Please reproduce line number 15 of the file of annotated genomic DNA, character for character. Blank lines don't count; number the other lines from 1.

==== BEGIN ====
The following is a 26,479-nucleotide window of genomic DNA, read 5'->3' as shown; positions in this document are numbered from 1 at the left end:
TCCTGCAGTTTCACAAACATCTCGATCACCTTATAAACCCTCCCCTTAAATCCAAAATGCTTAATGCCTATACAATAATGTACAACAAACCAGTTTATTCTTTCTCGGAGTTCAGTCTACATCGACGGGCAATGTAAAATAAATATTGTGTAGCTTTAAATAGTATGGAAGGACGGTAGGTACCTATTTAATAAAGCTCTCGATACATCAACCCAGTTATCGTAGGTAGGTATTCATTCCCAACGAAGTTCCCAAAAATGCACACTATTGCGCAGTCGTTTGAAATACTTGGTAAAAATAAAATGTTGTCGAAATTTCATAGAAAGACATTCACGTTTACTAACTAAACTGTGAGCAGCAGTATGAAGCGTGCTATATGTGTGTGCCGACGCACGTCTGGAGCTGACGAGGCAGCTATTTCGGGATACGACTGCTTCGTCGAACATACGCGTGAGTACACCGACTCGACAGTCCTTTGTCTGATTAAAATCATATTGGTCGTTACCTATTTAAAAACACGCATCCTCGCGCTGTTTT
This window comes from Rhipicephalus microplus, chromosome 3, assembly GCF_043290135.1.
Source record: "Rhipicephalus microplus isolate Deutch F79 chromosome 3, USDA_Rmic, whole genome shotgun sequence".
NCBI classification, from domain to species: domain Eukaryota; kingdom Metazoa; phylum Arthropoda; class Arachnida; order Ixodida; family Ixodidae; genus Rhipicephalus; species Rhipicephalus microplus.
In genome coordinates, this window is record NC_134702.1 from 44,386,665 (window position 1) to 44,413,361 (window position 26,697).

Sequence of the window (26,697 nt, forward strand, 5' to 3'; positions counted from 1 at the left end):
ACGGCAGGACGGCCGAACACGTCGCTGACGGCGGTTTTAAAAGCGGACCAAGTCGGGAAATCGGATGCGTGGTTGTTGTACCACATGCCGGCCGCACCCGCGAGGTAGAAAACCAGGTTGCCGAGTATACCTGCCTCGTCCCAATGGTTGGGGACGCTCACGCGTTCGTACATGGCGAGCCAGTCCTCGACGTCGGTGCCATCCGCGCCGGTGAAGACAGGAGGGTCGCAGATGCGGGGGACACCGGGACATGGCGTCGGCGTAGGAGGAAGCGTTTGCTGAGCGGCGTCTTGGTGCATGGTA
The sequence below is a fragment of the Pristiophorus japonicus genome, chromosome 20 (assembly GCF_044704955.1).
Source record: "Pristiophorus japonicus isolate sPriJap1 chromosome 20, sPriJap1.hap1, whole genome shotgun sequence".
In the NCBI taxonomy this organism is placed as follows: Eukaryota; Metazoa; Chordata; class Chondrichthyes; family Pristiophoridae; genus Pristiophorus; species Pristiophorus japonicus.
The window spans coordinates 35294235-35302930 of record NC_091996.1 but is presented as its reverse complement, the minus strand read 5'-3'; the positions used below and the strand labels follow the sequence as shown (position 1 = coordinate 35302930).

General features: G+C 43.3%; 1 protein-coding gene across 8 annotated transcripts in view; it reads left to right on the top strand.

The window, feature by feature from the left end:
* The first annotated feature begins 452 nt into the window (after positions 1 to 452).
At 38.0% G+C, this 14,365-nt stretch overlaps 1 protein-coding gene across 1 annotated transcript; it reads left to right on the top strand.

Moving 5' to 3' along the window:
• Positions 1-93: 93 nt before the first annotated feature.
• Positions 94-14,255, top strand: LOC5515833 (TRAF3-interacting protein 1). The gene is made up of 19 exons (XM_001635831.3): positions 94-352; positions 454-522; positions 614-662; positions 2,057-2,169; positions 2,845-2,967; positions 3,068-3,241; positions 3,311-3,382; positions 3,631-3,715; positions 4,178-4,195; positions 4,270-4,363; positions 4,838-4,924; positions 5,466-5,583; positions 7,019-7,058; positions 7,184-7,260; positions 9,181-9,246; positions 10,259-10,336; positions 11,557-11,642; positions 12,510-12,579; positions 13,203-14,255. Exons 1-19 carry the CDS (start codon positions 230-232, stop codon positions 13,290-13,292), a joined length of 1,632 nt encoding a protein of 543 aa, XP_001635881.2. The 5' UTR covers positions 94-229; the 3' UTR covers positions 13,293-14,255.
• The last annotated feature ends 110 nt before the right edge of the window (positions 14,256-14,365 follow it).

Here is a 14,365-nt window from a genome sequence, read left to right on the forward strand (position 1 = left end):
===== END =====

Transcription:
* The first annotated feature begins 452 nt into the window (after positions 1 to 452).